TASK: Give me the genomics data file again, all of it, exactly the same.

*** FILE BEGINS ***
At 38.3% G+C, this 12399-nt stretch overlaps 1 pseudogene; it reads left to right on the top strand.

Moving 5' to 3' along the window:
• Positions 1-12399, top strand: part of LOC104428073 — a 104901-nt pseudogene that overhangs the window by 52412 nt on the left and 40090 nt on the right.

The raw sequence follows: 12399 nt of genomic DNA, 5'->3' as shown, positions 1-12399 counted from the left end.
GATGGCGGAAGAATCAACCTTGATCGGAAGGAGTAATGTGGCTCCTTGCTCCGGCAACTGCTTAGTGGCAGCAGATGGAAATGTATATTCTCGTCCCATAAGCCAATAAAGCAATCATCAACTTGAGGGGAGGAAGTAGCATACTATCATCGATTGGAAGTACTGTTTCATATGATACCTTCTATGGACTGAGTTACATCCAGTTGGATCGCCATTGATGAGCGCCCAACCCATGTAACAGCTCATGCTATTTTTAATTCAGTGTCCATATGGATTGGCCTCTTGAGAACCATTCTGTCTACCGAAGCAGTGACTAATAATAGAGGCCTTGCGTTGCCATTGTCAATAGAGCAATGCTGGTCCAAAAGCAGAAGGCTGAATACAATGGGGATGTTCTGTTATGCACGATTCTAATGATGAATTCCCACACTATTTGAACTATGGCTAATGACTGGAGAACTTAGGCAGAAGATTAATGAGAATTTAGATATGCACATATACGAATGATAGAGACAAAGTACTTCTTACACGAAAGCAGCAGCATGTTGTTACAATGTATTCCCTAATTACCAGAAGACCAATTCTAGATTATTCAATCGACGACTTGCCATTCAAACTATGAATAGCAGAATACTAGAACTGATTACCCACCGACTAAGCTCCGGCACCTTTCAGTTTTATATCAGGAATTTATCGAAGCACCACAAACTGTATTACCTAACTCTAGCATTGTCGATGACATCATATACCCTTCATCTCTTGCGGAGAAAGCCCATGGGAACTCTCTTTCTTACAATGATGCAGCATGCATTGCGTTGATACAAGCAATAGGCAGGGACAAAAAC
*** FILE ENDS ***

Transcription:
At 38.3% G+C, this 12399-nt stretch overlaps 1 pseudogene; it reads left to right on the top strand.

Moving 5' to 3' along the window:
• Positions 1-12399, top strand: part of LOC104428073 — a 104901-nt pseudogene that overhangs the window by 52412 nt on the left and 40090 nt on the right.

The raw sequence follows: 12399 nt of genomic DNA, 5'->3' as shown, positions 1-12399 counted from the left end.
GATGGCGGAAGAATCAACCTTGATCGGAAGGAGTAATGTGGCTCCTTGCTCCGGCAACTGCTTAGTGGCAGCAGATGGAAATGTATATTCTCGTCCCATAAGCCAATAAAGCAATCATCAACTTGAGGGGAGGAAGTAGCATACTATCATCGATTGGAAGTACTGTTTCATATGATACCTTCTATGGACTGAGTTACATCCAGTTGGATCGCCATTGATGAGCGCCCAACCCATGTAACAGCTCATGCTATTTTTAATTCAGTGTCCATATGGATTGGCCTCTTGAGAACCATTCTGTCTACCGAAGCAGTGACTAATAATAGAGGCCTTGCGTTGCCATTGTCAATAGAGCAATGCTGGTCCAAAAGCAGAAGGCTGAATACAATGGGGATGTTCTGTTATGCACGATTCTAATGATGAATTCCCACACTATTTGAACTATGGCTAATGACTGGAGAACTTAGGCAGAAGATTAATGAGAATTTAGATATGCACATATACGAATGATAGAGACAAAGTACTTCTTACACGAAAGCAGCAGCATGTTGTTACAATGTATTCCCTAATTACCAGAAGACCAATTCTAGATTATTCAATCGACGACTTGCCATTCAAACTATGAATAGCAGAATACTAGAACTGATTACCCACCGACTAAGCTCCGGCACCTTTCAGTTTTATATCAGGAATTTATCGAAGCACCACAAACTGTATTACCTAACTCTAGCATTGTCGATGACATCATATACCCTTCATCTCTTGCGGAGAAAGCCCATGGGAACTCTCTTTCTTACAATGATGCAGCATGCATTGCGTTGATACAAGCAATAGGCAGGGACAAAAAC